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 Chaiken Family of Nezhin
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 Geffen Family of Vilkomir
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Our ancestors immigrated to many places. Some to Canada, a few to China, a great many to Israel, South Africa and England, and the majority to America. Those immigrating to South Africa usually went through England.

Today, there are many Geffens living in Canada, England, Israel, and South Africa as well as the United States.

The Voyage To America
Our ancestors came to America during the peak immigration years between 1880 and 1924.

Despite the emotional pain of leaving family friends and home, these travelers hoped that their life in America would somehow be better.

They walked, used horsedrawn carriages and traveled by trains to reach the harbors where the steamships departed for America.

Before boarding their ships steerage class passengers had to take an antiseptic bath, have their baggage fumigated and be examined by steamship company doctors.

In the late 1800s and early 1900s the cost of steerage class passage was approximately $25.00 for each passenger.

Second cabin passage was $50.00 for an adult and $25.00 for a child. Second cabin passage meant private staterooms and exemption from the intense scrutiny upon arriving in New York.

One of the earliest Geffens to arrive was Abraham David Geffen and his wife Anna Leventhal. They arrived at the port of New York on February 5, 1884 aboard the SS India.

Where They Lived
In many ways life was quite different from the villages in Lithuania, but in many ways quite the same. It was a clustered life, divided into sections by nationality.

The living conditions were crowded and not always clean. Families of five and six lived in one or two rooms.

Probably 75% of our Geffen immigrants settled in the New York area, specifically in Brooklyn in the early years. Later the families branched out to many other areas of the United States.

However, records show that a very early immigrant, Isaac Geffen, born 1865, immigrated in 1885 and settled and raised his family in Sioux City, Iowa. Also, Isaac brought his parents, Aryeh Tzvi, born 1831 in Vilkomir, and Feiga Shrifra Geffen to Sioux City.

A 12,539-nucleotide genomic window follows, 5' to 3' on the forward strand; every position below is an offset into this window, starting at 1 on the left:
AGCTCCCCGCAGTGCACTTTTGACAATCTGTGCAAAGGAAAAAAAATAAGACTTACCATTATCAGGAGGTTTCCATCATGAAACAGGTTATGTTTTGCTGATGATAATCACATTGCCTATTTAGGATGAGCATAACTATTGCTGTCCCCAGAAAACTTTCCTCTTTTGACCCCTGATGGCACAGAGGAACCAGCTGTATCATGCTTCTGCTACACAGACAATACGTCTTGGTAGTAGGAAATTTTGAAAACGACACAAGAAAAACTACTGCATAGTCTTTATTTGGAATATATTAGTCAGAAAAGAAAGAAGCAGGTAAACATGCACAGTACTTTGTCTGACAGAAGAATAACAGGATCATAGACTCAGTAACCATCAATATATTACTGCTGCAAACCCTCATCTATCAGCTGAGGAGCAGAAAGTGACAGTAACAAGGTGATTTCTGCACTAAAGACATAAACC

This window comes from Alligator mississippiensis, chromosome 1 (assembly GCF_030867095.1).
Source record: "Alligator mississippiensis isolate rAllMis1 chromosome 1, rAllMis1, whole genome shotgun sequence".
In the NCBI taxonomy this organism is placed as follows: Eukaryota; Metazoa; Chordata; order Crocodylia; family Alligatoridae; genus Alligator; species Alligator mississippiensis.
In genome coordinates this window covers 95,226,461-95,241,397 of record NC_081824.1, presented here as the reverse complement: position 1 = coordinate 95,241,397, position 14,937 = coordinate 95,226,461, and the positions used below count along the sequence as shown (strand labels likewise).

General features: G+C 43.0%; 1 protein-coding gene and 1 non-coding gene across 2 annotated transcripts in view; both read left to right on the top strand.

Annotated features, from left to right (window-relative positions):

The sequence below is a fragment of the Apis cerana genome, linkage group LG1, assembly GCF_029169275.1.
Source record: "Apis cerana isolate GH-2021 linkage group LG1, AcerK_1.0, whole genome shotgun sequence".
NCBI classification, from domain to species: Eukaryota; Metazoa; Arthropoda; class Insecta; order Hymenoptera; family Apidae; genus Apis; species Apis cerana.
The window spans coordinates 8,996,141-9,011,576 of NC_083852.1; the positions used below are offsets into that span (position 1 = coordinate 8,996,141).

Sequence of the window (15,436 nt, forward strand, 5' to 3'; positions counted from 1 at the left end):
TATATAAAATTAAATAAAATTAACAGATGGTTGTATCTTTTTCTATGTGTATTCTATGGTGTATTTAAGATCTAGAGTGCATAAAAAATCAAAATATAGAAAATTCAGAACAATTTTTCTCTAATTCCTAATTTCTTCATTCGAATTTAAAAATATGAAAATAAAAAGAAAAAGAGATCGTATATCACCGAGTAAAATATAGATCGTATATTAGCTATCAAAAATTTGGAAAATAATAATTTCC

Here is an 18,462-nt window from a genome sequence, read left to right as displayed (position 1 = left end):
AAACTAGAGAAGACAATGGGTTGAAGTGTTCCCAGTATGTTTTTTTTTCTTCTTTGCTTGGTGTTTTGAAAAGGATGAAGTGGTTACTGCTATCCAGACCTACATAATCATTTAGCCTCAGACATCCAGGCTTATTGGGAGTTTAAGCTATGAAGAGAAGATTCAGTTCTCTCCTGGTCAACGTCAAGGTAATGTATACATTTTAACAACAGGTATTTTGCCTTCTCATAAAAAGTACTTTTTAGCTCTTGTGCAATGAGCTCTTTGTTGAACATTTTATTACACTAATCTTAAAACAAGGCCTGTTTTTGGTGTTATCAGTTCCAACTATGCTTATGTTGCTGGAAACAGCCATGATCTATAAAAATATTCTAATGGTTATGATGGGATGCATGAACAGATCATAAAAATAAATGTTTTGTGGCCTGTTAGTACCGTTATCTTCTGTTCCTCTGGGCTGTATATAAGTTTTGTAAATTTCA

My own great uncle, Joseph Geffen, born 1868 in Vilkomir immigrated in 1890 and settled in the town of Shandakin, New York. Later my great grandmother Toiba and her husband joined him there.

Life was not easy for the immigrants. They toiled and worked hard and many times lived in not the best of conditions.

We should all be very proud of our ancestors. Without their hard work, we not all have become what we are today.
Some areas where Geffens have and are living now

Atlanta, GA, Baltimore, MD, Boca Raton, FL, Boston, MA, Brentwood, CA ,Brisbane, Australia, Bronx, NY, Brooklyn, NY, Broomall, PA, Buffalo, NY, Calgary, Canada, Capetown, SA, Charleston, SC, Chicago, IL, Claremont, CA, Cleveland, OH, Colorado Springs, CO,Concord, MA, Dallas, TX, Delray, FL, Denver, CO, Detroit, MI, Dorchester, MA, Edmonton, Canada, Ellensburgh, WA, Encino, CA, Forest Hills, NY, Geneva, Switzerland, Grapevine, TX, Hartford, CT, Hollywood, FL, Honesdale, PA, Isle of Man, England, Johannesburg, SA, Key Biscayne, FL, Kovno, Lithuania, Lake Worth, FL, Leeds, England, Lindenhurst, NY, Livingston, NJ, London, England, Los Angeles, CA, Melbourne, Australia, Miami, FL, Mililani, HI, Minneapolis, MN, Montreal, Canada, Needham, MA, New Hope, PA, New Orleans, LA, New Rochelle, NY, New York, NY, Newark, NJ, Newton, MA, Norfolk, VA, Oakland, CA, Okemos, MI, Omaha, NB, Paris, France, Philadelphia, PA, Pittsburgh, PA, Plainfield, NY, Plandome Manor, NY, Portland, OR, Powell, TN, Red Deer Alberta, Canada, Richmond, VA, Roosevelt Island, NY, Roslyn, NY, San Francisco, CA, San Mateo, CA, Santa Barbara, CA, Savannah, GA, St. Louis, MO, Scranton, PA, South Africa, Southbury, CT, Southport, CT, South Miami, FL, Sussex, England, Switzerland, Sydney, Australia, Tel Aviv, Israel, Toronto, Canada, Tulsa, OK, Upton, CA, Utica, NY, Ventura, CA, Vero Beach, FL, Washington, DC, Waterbury, CT, Wellesley, MA, Westport, CT, Winnipeg, Canada, Winston Salem, NC, Yardley, PA,Yoder, CO
#1...The Train station in Bremen, Germany where many of our ancestors departed from.
#2..Lazer Geffen, his wife Chana Berman and their children in South Africa, 1917.
#3..SS India on which Abraham David and Anna Geffen arrived at the Port of New York
#4..S.S. Polonia on which Isaac Geffen immigrated to America on and then settled in Sioux City, Iowa.
#5..The tombstones of Aryeh Tzvi and Feiga Shifra Geffen, in Sioux City, Iowa. We believe Aryeh to be the oldest of the immigrants to America. He was born in 1831, the grandson of Barouch Geffen and great grandson of David Geffen b.c.1758.
In 1906, Lazer Geffen, my great uncle, left Vilkomir for South Africa. His wife Chana remained in Vilkomir with their children while Lazer began work as a butcher in Johannesburg.

During the years while she was alone in Vilkomir, Chana ran an inn on the river.
In 1911, Lazer became a naturalized citizen of South Africa.

In 1914, Chana and her children immigrated to South Africa stopping in London at the Poor Jews Temporary Shelter. Many of the family live in South Africa today.

We believe this immigration story is typical of many who went to South Africa.